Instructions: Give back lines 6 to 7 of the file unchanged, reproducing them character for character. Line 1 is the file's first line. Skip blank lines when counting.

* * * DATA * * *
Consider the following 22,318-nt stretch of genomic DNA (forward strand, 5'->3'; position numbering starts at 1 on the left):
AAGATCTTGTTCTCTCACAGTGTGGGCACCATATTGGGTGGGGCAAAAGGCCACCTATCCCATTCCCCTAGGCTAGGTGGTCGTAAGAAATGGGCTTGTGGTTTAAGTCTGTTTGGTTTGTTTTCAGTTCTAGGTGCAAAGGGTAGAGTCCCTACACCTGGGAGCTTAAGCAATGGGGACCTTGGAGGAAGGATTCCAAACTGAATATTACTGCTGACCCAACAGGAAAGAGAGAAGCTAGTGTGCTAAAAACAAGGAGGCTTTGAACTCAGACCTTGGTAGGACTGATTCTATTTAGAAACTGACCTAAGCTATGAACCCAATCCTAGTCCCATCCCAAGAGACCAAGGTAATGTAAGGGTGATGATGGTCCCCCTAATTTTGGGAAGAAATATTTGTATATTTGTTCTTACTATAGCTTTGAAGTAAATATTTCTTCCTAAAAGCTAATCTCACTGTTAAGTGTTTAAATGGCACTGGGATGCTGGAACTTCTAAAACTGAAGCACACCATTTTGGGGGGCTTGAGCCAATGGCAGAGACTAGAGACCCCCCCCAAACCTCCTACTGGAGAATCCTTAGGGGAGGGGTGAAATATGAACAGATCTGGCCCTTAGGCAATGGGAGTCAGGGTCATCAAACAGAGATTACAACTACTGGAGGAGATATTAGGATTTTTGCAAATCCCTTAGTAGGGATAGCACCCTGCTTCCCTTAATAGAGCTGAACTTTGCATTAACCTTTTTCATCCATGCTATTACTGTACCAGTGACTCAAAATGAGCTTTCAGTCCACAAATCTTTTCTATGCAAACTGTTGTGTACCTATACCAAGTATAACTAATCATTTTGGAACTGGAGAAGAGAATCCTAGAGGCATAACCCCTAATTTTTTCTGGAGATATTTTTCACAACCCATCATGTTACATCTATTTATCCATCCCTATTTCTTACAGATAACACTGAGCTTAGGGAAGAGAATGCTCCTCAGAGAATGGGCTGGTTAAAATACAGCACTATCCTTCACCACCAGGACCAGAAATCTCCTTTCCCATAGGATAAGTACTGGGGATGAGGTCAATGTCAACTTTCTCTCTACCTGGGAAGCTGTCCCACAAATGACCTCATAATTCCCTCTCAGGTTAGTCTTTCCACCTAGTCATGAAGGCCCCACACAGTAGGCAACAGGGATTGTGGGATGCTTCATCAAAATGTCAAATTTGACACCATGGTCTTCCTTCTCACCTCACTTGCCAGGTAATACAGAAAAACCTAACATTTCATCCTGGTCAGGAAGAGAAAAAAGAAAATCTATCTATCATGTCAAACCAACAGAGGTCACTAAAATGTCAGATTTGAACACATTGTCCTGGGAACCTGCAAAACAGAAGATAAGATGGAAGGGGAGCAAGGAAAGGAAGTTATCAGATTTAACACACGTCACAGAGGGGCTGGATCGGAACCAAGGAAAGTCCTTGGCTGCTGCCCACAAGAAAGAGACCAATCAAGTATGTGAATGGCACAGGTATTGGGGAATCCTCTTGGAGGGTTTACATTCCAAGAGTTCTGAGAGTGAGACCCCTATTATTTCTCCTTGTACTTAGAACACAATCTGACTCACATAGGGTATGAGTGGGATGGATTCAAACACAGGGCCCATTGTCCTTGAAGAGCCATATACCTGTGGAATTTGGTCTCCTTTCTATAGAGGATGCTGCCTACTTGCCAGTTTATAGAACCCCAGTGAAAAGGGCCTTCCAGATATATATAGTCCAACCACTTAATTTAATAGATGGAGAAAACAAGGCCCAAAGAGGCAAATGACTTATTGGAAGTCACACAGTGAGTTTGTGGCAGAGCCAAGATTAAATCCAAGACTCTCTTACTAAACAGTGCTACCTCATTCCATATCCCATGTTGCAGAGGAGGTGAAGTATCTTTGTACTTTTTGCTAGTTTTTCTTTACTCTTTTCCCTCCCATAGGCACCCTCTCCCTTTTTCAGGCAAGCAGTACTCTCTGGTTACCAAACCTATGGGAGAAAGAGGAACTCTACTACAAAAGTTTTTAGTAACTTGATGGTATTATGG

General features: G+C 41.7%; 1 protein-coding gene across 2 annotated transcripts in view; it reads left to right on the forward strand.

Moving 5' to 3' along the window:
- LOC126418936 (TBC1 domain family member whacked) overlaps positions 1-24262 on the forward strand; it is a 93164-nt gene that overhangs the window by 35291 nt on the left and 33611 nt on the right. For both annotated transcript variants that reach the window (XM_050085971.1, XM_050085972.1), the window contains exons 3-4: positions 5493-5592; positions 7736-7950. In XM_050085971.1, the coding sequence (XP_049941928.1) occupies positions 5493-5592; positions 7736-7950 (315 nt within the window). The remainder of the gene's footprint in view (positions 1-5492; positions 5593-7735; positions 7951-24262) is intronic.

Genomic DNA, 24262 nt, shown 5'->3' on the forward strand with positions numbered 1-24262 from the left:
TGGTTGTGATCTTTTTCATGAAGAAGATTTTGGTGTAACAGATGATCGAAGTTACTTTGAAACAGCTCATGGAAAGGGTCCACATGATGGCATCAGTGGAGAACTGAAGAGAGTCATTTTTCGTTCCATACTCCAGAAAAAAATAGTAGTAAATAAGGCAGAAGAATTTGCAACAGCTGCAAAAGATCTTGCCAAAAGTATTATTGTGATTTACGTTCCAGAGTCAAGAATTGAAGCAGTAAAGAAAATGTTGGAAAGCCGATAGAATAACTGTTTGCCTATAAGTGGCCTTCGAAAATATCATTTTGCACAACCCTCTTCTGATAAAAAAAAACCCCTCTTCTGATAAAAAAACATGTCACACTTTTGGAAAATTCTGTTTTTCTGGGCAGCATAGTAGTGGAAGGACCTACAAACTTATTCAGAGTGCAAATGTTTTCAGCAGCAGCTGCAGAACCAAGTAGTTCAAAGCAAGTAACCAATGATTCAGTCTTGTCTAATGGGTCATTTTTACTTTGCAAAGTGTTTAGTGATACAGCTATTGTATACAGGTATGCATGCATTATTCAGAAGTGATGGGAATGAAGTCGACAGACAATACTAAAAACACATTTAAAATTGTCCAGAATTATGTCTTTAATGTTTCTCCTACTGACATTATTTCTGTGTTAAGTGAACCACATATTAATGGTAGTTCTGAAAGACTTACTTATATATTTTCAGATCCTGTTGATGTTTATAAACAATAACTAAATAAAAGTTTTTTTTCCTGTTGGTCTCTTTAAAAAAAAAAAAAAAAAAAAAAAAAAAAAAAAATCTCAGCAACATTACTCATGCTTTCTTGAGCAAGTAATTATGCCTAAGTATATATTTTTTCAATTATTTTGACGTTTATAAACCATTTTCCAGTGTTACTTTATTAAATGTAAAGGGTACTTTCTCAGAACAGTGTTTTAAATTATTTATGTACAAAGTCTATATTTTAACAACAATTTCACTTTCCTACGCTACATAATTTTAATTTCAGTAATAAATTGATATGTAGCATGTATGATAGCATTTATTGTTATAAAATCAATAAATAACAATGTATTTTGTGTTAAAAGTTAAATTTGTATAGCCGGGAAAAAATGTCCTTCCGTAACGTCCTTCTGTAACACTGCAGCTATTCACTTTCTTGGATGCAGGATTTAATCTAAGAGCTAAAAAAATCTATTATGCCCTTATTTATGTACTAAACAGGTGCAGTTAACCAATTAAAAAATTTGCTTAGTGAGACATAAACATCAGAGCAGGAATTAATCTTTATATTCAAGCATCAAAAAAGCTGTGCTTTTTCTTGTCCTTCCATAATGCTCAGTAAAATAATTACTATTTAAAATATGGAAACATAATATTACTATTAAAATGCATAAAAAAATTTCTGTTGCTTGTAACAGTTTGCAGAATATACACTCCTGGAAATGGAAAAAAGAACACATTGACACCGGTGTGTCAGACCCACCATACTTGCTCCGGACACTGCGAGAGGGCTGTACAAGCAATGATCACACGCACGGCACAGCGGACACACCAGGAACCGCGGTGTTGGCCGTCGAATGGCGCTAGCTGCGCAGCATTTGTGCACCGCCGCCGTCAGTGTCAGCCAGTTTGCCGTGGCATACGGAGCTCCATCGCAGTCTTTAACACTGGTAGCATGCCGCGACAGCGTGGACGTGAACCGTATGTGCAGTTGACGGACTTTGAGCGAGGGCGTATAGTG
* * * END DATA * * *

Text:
Genomic DNA, 24262 nt, shown 5'->3' on the forward strand with positions numbered 1-24262 from the left:
TGGTTGTGATCTTTTTCATGAAGAAGATTTTGGTGTAACAGATGATCGAAGTTACTTTGAAACAGCTCATGGAAAGGGTCCACATGATGGCATCAGTGGAGAACTGAAGAGAGTCATTTTTCGTTCCATACTCCAGAAAAAAATAGTAGTAAATAAGGCAGAAGAATTTGCAACAGCTGCAAAAGATCTTGCCAAAAGTATTATTGTGATTTACGTTCCAGAGTCAAGAATTGAAGCAGTAAAGAAAATGTTGGAAAGCCGATAGAATAACTGTTTGCCTATAAGTGGCCTTCGAAAATATCATTTTGCACAACCCTCTTCTGATAAAAAAAAACCCCTCTTCTGATAAAAAAACATGTCACACTTTTGGAAAATTCTGTTTTTCTGGGCAGCATAGTAGTGGAAGGACCTACAAACTTATTCAGAGTGCAAATGTTTTCAGCAGCAGCTGCAGAACCAAGTAGTTCAAAGCAAGTAACCAATGATTCAGTCTTGTCTAATGGGTCATTTTTACTTTGCAAAGTGTTTAGTGATACAGCTATTGTATACAGGTATGCATGCATTATTCAGAAGTGATGGGAATGAAGTCGACAGACAATACTAAAAACACATTTAAAATTGTCCAGAATTATGTCTTTAATGTTTCTCCTACTGACATTATTTCTGTGTTAAGTGAACCACATATTAATGGTAGTTCTGAAAGACTTACTTATATATTTTCAGATCCTGTTGATGTTTATAAACAATAACTAAATAAAAGTTTTTTTTCCTGTTGGTCTCTTTAAAAAAAAAAAAAAAAAAAAAAAAAAAAAAAAATCTCAGCAACATTACTCATGCTTTCTTGAGCAAGTAATTATGCCTAAGTATATATTTTTTCAATTATTTTGACGTTTATAAACCATTTTCCAGTGTTACTTTATTAAATGTAAAGGGTACTTTCTCAGAACAGTGTTTTAAATTATTTATGTACAAAGTCTATATTTTAACAACAATTTCACTTTCCTACGCTACATAATTTTAATTTCAGTAATAAATTGATATGTAGCATGTATGATAGCATTTATTGTTATAAAATCAATAAATAACAATGTATTTTGTGTTAAAAGTTAAATTTGTATAGCCGGGAAAAAATGTCCTTCCGTAACGTCCTTCTGTAACACTGCAGCTATTCACTTTCTTGGATGCAGGATTTAATCTAAGAGCTAAAAAAATCTATTATGCCCTTATTTATGTACTAAACAGGTGCAGTTAACCAATTAAAAAATTTGCTTAGTGAGACATAAACATCAGAGCAGGAATTAATCTTTATATTCAAGCATCAAAAAAGCTGTGCTTTTTCTTGTCCTTCCATAATGCTCAGTAAAATAATTACTATTTAAAATATGGAAACATAATATTACTATTAAAATGCATAAAAAAATTTCTGTTGCTTGTAACAGTTTGCAGAATATACACTCCTGGAAATGGAAAAAAGAACACATTGACACCGGTGTGTCAGACCCACCATACTTGCTCCGGACACTGCGAGAGGGCTGTACAAGCAATGATCACACGCACGGCACAGCGGACACACCAGGAACCGCGGTGTTGGCCGTCGAATGGCGCTAGCTGCGCAGCATTTGTGCACCGCCGCCGTCAGTGTCAGCCAGTTTGCCGTGGCATACGGAGCTCCATCGCAGTCTTTAACACTGGTAGCATGCCGCGACAGCGTGGACGTGAACCGTATGTGCAGTTGACGGACTTTGAGCGAGGGCGTATAGTG